Libya’s remaining stockpile of usable mustard gas could be destroyed “within a month” once certain conditions are met, the chief of the international body that implements the Chemical Weapons Convention (CWC) said Sept. 16.
In a statement e-mailed to Arms Control Today, Ahmet Üzümcü, director-general of the Organization for the Prohibition of Chemical Weapons (OPCW), said the organization is “confident” of that timeline for destroying Libya’s nine metric tons of sulfur mustard, which is stored in liquid form. He listed three conditions, two of which appear to have been met since he made the statement.
Another 2.5 metric tons of Libya’s sulfur mustard, which have congealed and are essentially unusable, will take somewhat longer to destroy, he said.
The usable sulfur mustard poses “a security risk,” Üzümcü said, but he noted that the material is not in a weaponized form and is located in a secure facility in the southeastern Libyan desert. All of Libya’s declared means for delivering the mustard gas, more than 3,500 aerial bombs, were destroyed in 2004, he said.
Üzümcü said the OPCW has “not been informed about any unusual activity at the storage site,” which was sealed in February. U.S. Department of State spokeswoman Victoria Nuland said Sept. 8 that the United States understood Libyan chemical weapons storage facilities to be “secure” and “sealed.”
Üzümcü also noted that Libya’s chemical weapons production plants are no longer functional. Since January 2004, when Libya acceded to the CWC, two plants have been destroyed and a third has been converted into a pharmaceuticals plant with approval from the OPCW, he said. Libya also has declared nearly 1,400 metric tons of precursor agents, chemicals needed for the production of weapons and has destroyed about 40 percent of that amount, he said. In the absence of chemical weapons production facilities to utilize them, the remaining precursor agents are not considered an urgent risk but must be destroyed along with the remaining mustard gas, he said.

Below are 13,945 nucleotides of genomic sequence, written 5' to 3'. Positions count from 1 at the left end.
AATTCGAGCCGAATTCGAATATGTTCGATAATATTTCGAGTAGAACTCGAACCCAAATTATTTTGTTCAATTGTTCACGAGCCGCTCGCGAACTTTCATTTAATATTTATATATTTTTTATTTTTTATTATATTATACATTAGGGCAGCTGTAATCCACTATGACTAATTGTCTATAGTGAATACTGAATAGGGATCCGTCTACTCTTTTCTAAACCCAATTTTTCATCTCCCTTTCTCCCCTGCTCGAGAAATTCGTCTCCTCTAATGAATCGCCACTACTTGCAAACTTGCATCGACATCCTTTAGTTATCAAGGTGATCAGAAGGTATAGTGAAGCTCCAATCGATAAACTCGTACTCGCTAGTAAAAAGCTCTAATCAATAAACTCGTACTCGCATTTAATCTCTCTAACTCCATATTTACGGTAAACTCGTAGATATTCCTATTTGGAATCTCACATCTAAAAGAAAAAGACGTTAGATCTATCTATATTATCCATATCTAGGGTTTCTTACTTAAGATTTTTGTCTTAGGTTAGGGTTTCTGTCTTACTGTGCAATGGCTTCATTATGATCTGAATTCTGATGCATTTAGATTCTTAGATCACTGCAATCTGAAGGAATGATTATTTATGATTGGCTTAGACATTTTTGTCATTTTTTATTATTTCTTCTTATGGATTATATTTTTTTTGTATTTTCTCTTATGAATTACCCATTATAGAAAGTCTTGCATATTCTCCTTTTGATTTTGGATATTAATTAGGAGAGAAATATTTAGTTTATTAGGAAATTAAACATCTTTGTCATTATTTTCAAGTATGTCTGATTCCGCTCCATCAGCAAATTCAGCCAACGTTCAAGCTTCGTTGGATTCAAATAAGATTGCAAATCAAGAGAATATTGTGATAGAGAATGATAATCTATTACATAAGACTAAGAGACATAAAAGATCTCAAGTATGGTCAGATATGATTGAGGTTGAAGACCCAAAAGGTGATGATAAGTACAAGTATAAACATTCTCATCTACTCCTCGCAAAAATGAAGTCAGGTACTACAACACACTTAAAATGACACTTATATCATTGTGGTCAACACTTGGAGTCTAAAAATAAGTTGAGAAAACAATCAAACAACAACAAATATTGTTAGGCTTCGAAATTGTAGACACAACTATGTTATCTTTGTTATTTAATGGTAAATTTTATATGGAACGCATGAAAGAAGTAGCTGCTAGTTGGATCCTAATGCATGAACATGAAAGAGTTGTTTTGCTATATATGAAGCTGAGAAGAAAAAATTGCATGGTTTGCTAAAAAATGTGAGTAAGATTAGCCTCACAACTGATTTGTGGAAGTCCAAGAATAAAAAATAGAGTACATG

Neutralization of Libya’s mustard gas stockpiles began in October 2010. Between that time and the beginning of protests against Moammar Gaddafi’s government earlier this year, Libya was able to destroy around 55 percent of the mustard gas before a malfunction in a heating component of the neutralization unit halted further work, Üzümcü said. According to Üzümcü, the international sanctions imposed by UN Security Council resolutions and the general instability in Libya have prevented replacement of the machine part.
One of the conditions cited by Üzümcü for completing the destruction work is that the UN sanctions committee for Libya allow the importation of the component for the neutralization unit. On Sept. 16, after Üzümcü issued the statement, the UN Security Council partially lifted its sanctions on Libya by adopting Resolution 2009, which states that “arms and related material of all types, including technical assistance, training, financial and other assistance, intended solely for security or disarmament assistance to the Libyan authorities” will not be subject to the embargo.
Another of Üzümcü’s conditions is the recognition of Libya’s new National Transitional Council (NTC) government by the United Nations. That condition also was met on Sept. 16.
The third condition Üzümcü set was that “security arrangements must be made to allow for the return of OPCW inspectors to the [stockpile] storage site, where the neutralization unit is located.”
In a Sept. 26 e-mail, OPCW spokesman Michael Luhan said that the organization considered the first two conditions to have been met and was continuing to work on returning its inspectors to Libya as soon as possible.
Threat to Air Traffic